So when you share this information with the people affected by the personal data processing carried out by your organisation, it is imperative that you share information that is written or expressed as clearly, precisely and simply as possible.

This means that the information must be easily accessible, but above all comprehensible, and contain only those elements that are essential for the data subject to understand, whatever their level of knowledge of data protection.

This means no long sentences, no complicated technical terms, and no ambiguous paragraphs. The vocabulary used must be simplified, and use media adapted to the situation. For example, if this information is to be shared with children or vulnerable people, it should be adapted and simplified, using animations for example.

Once again, offering easy and immediate access to this essential information positions you as an organisation committed to transparency with its public.

To conclude

So here's what you need to remember to ensure that you are transparent with the people affected by your organisation's processing of personal data.

First of all, ask yourself:

  • Have data subjects been informed about the collection and processing of their personal data?

  • When were they informed?

  • What information has been shared?

  • Is this information clear and understandable?

If you can answer each of these questions in the affirmative, then you can say that your duty of transparency has been properly fulfilled.

A quick reminder of data protection rights:

Your rights deserve a dedicated article on the CyberSecura blog. However, as we discussed in this article, and insofar as informing Internet users about these rights is part of an organisation's obligation to be transparent, here is a simple summary of the various data protection rights.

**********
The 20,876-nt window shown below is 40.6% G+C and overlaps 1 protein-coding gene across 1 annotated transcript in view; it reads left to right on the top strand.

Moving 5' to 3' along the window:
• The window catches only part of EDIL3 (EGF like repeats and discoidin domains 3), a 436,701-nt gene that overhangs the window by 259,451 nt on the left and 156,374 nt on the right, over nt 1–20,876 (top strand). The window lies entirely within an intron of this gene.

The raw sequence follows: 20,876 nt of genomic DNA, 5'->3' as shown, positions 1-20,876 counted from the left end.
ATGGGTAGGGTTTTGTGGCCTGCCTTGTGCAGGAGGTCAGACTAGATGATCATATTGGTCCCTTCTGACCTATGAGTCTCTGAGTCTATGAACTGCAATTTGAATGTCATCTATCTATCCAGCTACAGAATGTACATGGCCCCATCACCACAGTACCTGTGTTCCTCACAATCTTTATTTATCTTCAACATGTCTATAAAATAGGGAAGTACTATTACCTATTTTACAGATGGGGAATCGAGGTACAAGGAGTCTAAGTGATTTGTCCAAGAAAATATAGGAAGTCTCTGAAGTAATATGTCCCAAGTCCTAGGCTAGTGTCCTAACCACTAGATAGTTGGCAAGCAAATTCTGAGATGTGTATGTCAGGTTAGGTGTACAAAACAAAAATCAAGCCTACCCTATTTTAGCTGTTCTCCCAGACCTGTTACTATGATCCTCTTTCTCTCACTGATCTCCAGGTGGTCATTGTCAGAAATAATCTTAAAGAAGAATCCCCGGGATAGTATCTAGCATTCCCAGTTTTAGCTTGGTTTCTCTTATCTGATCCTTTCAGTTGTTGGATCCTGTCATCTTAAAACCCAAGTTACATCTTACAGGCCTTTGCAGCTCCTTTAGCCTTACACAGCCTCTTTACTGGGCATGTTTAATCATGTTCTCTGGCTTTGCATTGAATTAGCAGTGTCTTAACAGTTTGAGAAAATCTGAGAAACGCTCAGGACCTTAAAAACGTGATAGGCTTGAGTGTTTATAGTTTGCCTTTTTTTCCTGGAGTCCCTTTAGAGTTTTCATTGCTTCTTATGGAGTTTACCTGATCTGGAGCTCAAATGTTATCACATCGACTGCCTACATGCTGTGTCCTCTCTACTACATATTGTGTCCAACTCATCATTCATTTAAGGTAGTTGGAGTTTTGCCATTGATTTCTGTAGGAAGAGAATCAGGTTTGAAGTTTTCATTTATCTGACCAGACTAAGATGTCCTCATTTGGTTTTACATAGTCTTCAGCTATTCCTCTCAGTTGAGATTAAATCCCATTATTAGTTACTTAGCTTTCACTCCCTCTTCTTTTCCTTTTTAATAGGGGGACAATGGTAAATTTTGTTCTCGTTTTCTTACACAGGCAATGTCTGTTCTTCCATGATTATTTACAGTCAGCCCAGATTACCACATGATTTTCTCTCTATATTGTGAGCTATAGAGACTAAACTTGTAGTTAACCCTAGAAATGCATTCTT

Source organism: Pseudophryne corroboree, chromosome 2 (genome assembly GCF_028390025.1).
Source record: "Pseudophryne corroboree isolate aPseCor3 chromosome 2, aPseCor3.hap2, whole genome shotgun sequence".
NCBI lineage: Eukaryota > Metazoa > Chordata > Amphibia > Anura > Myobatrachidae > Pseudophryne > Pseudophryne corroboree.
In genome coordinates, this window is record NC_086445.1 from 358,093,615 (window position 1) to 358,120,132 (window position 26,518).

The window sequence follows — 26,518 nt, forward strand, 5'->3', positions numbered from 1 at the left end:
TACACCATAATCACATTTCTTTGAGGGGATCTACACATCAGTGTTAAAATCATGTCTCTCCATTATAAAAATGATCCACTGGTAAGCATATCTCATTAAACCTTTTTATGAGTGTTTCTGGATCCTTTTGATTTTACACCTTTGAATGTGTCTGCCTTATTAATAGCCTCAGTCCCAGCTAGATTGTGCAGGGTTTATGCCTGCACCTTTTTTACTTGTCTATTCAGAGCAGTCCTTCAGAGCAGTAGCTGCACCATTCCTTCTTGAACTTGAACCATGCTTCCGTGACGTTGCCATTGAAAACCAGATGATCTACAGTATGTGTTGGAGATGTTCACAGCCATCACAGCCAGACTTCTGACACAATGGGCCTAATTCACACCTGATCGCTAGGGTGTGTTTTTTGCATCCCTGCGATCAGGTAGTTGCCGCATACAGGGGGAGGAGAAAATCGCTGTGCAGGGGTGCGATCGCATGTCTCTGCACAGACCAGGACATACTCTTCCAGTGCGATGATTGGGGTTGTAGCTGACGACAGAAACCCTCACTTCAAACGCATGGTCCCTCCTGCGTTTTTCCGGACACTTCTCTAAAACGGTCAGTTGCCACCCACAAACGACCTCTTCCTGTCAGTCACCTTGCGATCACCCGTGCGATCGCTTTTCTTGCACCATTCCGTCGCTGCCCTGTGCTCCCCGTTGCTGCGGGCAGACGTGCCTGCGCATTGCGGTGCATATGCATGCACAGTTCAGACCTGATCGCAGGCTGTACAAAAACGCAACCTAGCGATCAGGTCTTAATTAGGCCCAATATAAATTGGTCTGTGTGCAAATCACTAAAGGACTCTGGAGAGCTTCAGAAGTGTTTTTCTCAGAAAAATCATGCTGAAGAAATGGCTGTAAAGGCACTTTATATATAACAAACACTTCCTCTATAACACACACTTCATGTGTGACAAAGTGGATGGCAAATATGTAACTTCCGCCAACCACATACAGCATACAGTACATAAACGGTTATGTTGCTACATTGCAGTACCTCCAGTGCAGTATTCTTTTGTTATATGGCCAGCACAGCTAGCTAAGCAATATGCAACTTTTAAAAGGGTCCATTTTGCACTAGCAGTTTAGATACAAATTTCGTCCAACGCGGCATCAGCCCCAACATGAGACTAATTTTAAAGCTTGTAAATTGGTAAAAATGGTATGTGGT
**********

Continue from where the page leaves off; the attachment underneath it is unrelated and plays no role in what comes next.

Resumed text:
The right to information: Data subjects have the right to know how their personal data will be used, and what their various rights are.

This enables them to assess whether they can trust organisations to process their personal data.

The right of access: Data subjects have the right to ask what personal data an organisation holds about them.

This enables them to find out which of their personal data is being processed and to check that it is accurate so that, if necessary, it can be rectified or deleted.

The right of rectification: Data subjects have the right to request the rectification of inaccurate or incomplete information about them.

This enables them to ensure that the organisation responsible for processing does not use or disseminate incorrect information about them.


The right to erasure: Data subjects have the right, in the cases provided for by law, to request the deletion of personal data concerning them.

This enables them to obtain the deletion of data which they no longer wish to be used.

The right to object to or restrict processing: Data subjects have the right, in cases provided for by law, to object to an organisation processing their personal data.

This allows them to challenge the use of their personal data by an organisation for a specific purpose.


Related blogposts :